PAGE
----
CORNISH, NH (WCAX) – At least one New Hampshire hunter who has purchased a Vermont hunting license expresses frustration with the current travel restrictions in place. Hunters out of state cannot fish or hunt in the Vermont without quarantine for 14 days. We spoke with a hunter in Cornwall who said he was told he was not eligible for a refund for his license, which he bought back in February. Adding to his frustration, Larry Duval says Vermont hunters cross the New Hampshire border on a daily basis, which means they don’t follow Vermont rules for non-essential travel. “If we want to solve the problem, then each state has to work together. They have to work on the same wavelength. You know, we say we’re not going to Vermont because of what Vermont wants. But now people from Vermont are coming here, “said Duval. Regarding refunds, Vt. Fish & Wildlife Commissioner Louis Porter said refunds would be available in some cases.” The department issues reimbursements out of state. hunters who have not used their hunting license and are currently unable to use it do so for travel restrictions. However, hunters who have purchased a combined license (fish and hunt) will NOT receive a refund or partial refund if they have hunted or fished in Vermont at any time during the past year, ”he said. – it stated in an email to WCAX. Copyright 2020 WCAX. All rights reserved.
Demand for venison donations from food banks has skyrocketed since COVID-19 arrived in March, but John Plowman, executive director of Hunters Sharing the Harvest, is confident that hunters can meet those needs.
Since March, Ploughman said, the demand his organization has received from food banks for venison has increased by 50%. Hunters Sharing the Harvest allows hunters to donate their deer to participating processors for free. Venison is ground and packaged before distribution to regional food banks, including the food kitchen in Wilkes-Barre which is operated by the Economic Opportunity Commission.
Plowers anticipate demand for venison donations will continue to increase during the fall, and poachers have started donating deer during the early weeks of archery season.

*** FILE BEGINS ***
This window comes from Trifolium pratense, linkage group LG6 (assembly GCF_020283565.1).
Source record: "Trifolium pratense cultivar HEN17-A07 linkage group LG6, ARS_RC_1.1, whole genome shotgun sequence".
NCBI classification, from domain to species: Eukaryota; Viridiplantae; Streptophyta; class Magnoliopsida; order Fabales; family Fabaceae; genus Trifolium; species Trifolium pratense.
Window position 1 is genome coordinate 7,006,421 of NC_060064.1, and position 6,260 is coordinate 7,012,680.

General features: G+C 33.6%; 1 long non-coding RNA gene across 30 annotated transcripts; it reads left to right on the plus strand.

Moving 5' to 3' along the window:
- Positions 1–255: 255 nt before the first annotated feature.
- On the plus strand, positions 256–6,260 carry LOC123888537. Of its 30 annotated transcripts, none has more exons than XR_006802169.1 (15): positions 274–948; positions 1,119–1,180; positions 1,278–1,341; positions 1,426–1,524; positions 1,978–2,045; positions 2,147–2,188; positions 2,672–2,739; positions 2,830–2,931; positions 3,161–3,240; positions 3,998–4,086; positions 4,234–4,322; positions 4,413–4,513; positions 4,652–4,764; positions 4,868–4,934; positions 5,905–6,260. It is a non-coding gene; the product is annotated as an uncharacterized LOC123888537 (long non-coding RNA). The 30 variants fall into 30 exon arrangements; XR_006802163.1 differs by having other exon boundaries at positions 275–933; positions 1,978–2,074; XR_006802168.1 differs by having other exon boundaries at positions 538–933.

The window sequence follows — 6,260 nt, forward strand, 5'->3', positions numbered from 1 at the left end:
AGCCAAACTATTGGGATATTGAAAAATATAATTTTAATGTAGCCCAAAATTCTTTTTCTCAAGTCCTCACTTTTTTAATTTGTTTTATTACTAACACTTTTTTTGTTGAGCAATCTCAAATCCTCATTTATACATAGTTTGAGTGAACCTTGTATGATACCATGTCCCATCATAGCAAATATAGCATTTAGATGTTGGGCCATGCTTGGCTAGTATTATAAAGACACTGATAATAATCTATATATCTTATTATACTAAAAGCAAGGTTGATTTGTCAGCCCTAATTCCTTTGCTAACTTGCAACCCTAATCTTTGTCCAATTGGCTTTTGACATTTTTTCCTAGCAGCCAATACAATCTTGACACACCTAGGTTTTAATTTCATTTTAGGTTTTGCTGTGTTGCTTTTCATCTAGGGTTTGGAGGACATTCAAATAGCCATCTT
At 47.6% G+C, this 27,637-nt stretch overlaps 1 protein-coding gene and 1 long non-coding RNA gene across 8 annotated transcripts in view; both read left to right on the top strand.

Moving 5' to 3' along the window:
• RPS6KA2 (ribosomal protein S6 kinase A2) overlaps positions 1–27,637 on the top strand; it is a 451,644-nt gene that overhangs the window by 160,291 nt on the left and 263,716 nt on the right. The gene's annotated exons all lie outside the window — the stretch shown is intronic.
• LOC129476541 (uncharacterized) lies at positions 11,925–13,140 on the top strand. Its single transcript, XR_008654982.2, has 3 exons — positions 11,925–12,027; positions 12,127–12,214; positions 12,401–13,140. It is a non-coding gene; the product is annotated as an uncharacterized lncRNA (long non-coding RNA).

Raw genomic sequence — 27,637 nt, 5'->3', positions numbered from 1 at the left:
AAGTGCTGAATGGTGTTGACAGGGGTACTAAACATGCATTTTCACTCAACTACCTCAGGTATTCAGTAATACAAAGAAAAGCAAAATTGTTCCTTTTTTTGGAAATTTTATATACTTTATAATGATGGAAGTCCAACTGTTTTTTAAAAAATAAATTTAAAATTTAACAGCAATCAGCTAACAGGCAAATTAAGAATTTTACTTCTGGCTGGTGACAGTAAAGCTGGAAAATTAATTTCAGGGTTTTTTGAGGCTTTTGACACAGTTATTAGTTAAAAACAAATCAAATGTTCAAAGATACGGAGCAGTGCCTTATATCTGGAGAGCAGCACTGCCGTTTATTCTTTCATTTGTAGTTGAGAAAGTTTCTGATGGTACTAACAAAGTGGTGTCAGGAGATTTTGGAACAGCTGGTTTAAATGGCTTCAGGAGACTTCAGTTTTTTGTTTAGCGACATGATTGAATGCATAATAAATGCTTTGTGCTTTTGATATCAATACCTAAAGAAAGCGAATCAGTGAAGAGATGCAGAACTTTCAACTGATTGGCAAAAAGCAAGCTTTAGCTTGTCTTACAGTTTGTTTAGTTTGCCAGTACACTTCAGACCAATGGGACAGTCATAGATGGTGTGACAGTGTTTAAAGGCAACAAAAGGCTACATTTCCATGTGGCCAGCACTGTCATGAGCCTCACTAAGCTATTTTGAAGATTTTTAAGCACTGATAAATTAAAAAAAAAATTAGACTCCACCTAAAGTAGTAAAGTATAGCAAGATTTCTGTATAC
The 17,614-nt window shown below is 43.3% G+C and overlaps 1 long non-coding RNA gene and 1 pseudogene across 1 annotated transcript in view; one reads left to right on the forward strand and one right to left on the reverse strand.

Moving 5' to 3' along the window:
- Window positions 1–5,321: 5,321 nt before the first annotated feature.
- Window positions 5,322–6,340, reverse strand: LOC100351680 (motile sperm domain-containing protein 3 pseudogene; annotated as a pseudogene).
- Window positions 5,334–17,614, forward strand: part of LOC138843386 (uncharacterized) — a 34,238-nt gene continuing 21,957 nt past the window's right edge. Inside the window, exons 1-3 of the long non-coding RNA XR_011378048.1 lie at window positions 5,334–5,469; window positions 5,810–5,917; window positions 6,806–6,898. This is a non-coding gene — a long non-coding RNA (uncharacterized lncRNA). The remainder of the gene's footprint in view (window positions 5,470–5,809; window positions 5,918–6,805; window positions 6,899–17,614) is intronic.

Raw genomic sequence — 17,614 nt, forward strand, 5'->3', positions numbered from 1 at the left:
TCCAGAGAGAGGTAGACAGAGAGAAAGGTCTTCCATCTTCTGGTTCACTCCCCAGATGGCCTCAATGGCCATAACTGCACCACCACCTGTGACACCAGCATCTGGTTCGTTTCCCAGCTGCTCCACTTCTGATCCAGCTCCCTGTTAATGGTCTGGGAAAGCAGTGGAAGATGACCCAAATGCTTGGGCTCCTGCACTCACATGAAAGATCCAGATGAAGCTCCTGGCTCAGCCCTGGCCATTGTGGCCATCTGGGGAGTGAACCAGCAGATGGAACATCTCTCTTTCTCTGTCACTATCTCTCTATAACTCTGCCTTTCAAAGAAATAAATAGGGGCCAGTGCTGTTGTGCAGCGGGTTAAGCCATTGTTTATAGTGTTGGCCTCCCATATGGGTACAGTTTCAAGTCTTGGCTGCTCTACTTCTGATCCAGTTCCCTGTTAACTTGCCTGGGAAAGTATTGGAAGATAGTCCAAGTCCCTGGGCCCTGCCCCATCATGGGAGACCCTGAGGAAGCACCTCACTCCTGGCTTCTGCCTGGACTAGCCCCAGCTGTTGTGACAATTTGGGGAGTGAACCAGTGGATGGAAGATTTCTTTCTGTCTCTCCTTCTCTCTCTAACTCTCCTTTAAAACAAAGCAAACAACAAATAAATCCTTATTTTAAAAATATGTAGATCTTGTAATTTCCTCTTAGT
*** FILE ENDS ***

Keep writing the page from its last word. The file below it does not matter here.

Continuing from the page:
“Because of the pandemic, people have lost their jobs, businesses have closed, and many have fallen into difficult times,” said Plowman. “There is a real need for this.”
In fact, Ploughman relies on donations from archery hunters to contribute a larger percentage of venison to the food bank. During the 2019-2020 hunting season, the Harrisburg-based organization (www.sharedeer.org) donated 160,445 pounds of venison.
“We usually feed a total of 5,000 deer into the food bank system,” said Plowman. “Archery season consists of 1,000 to 1,500 deer donations, and I think that will eventually cover half of all donated deer because so many people are hunting bowhunting and the season is not compressed.”
Bill Williams, information and education supervisor at the Northeastern Region of the Pennsylvania Gaming Commission, said the agency will promote more HSH this year because of the growing need for food banks. The Gaming Commission donated $ 55,000 to HSH, and Williams said it made sense to spread the word about the importance of donating deer.
Williams hopes he can put into practice what he teaches if he is lucky to be able to harvest deer this season.
“If I shoot deer this year, the first thing is to go to the food bank. Most of us have more than one antlerless mark, and I think it’s a good time for hunters to consider donating the first deer they harvest, “Williams said.
“People have had a hard time this year, and putting meat in the hands of those who need it is a noble goal.”